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D-3C  The Basics: What Does Facility Administration Need to Know About Correctional Health Care ( CE/CME) (Healthcare/ Security ). Basic Issues in Correctional Healthcare. Jim Sokol , BSN, RN Regional VP, Mid-Atlantic Conmed. Dean Rieger , MD, MPH Chief Medical Officer

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D-3C  The Basics: What Does Facility Administration Need to Know About Correctional Health Care (CE/CME) (Healthcare/ Security)

basic issues in correctional healthcare

Basic Issues in Correctional Healthcare

Jim Sokol, BSN, RN

Regional VP, Mid-Atlantic


Dean Rieger, MD, MPH

Chief Medical Officer

Correct Care Solutions

presentation goals
Presentation Goals

Discuss Constitutional underpinnings for care inside the walls

Differentiate between federal and state issues

Expose novice custodial administrators to the basics of correctional health care

case study 1
Case Study #1
  • James, 30 y.o. w/ life sentence
  • Chief Complaint: rash from weight bench
  • Observation: rash consists of a slightly whitened area; there is no infection, no weeping, no itch…just the discoloration

He wants medication to make the rash go away

Do you send him to the dermatologist for diagnosis and advice regarding treatment?

case study 2
Case Study #2
  • Ginny, 25 y.o. – has four month sentence for meth possession
  • Observation: teeth are severely ground down and those remaining are brown with deep caries; her gums are painful, bleeding, and swollen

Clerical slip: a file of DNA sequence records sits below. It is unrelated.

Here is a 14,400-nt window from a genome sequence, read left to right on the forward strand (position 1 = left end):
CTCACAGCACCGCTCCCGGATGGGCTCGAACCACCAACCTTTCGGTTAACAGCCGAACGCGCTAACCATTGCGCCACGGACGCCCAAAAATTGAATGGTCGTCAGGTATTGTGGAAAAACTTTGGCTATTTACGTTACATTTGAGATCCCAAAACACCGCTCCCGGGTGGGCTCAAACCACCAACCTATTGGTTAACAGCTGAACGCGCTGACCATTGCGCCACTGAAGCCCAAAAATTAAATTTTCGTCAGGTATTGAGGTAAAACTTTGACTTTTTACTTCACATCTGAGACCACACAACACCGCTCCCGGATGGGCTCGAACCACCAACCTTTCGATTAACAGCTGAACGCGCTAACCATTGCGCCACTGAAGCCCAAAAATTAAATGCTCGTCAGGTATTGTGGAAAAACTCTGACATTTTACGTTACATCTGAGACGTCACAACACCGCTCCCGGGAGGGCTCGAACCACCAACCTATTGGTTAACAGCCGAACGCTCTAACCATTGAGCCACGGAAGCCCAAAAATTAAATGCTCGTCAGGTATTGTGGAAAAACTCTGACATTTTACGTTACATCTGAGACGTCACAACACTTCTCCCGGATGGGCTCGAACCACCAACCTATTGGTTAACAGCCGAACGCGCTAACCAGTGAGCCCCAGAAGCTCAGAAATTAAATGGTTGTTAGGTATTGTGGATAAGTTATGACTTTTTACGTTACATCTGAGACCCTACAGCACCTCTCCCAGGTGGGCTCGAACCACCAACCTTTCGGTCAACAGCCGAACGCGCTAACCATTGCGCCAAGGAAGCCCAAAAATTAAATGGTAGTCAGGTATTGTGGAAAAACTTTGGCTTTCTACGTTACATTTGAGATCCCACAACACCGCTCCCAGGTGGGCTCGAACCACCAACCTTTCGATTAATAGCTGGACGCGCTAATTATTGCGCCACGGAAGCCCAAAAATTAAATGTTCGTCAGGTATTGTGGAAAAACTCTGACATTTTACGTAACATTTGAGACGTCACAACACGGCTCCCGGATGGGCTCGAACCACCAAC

She wants her remaining teeth extracted and to receive dentures while she is with you

Do you need to extract the teeth? Do you provide her with dentures?

case study 3
Case Study #3
  • Jane, 66 y.o. w/ 2 yrs left on 18 yr imprisonment
  • Chief Complaint: requesting a new wheelchair
  • Observation: arthritis in both hips, and recently developed a stomach ulcer thought to be related to her use of ibuprofen to help relieve hip pain
  • Health services personnel want to refer her to an orthopedic surgeon

Will you give her a wheelchair? Will you send her to the orthopedic surgeon? Will you support hip replacement surgery?

case study 4
Case Study #4
  • Mark, 55 y.o. ex-smoker, leaving prison in 3 months
  • Chief Complaint: coughing a small amount of blood-flecked phlegm
  • Observation: no other symptoms
  • Health services staff want to work him up for possible lung cancer

Should you proceed to expend these resources now, at the end of his confinement, or should you defer this work up until after release from prison?

foundational issues
Foundational Issues
  • Deliberate Indifference
  • State laws, regulations, other
  • Malpractice
  • Accreditation
deliberate indifference
Deliberate Indifference

Case from Texas hit the Supreme Court in 1976; decision cited the Eighth Amendment to the Constitution

  • Serious medical condition
  • Deliberate indifference

What do these terms mean

What is included?

deliberate indifference ii
Deliberate Indifference II

Inmates complain that they have a right to…

Do they?

You must understand deliberate indifference better than the inmate

Inmate claim that they have lots of rights…that they do not.


Your clinical personnel have to worry about malpractice

What is malpractice?

Four elements:

  • Patient provider relationship
  • Care provided in a negligent manner
  • Patient has been damaged
  • The negligence caused the damage

Custody can be deliberately indifferent but cannot commit malpractice


Accreditation makes it easy

  • Create the context for Constitutional care
  • Helps insure that you address all aspects
  • Reassures outside agencies that you are doing the right things

Without accreditation questions arise

  • What is wrong in the facility?
  • What is not being provided to the inmates?
  • Is something being hidden?
inmates rights
Inmates Rights

Deliberate indifference is a civil right accorded to inmates

  • Access to care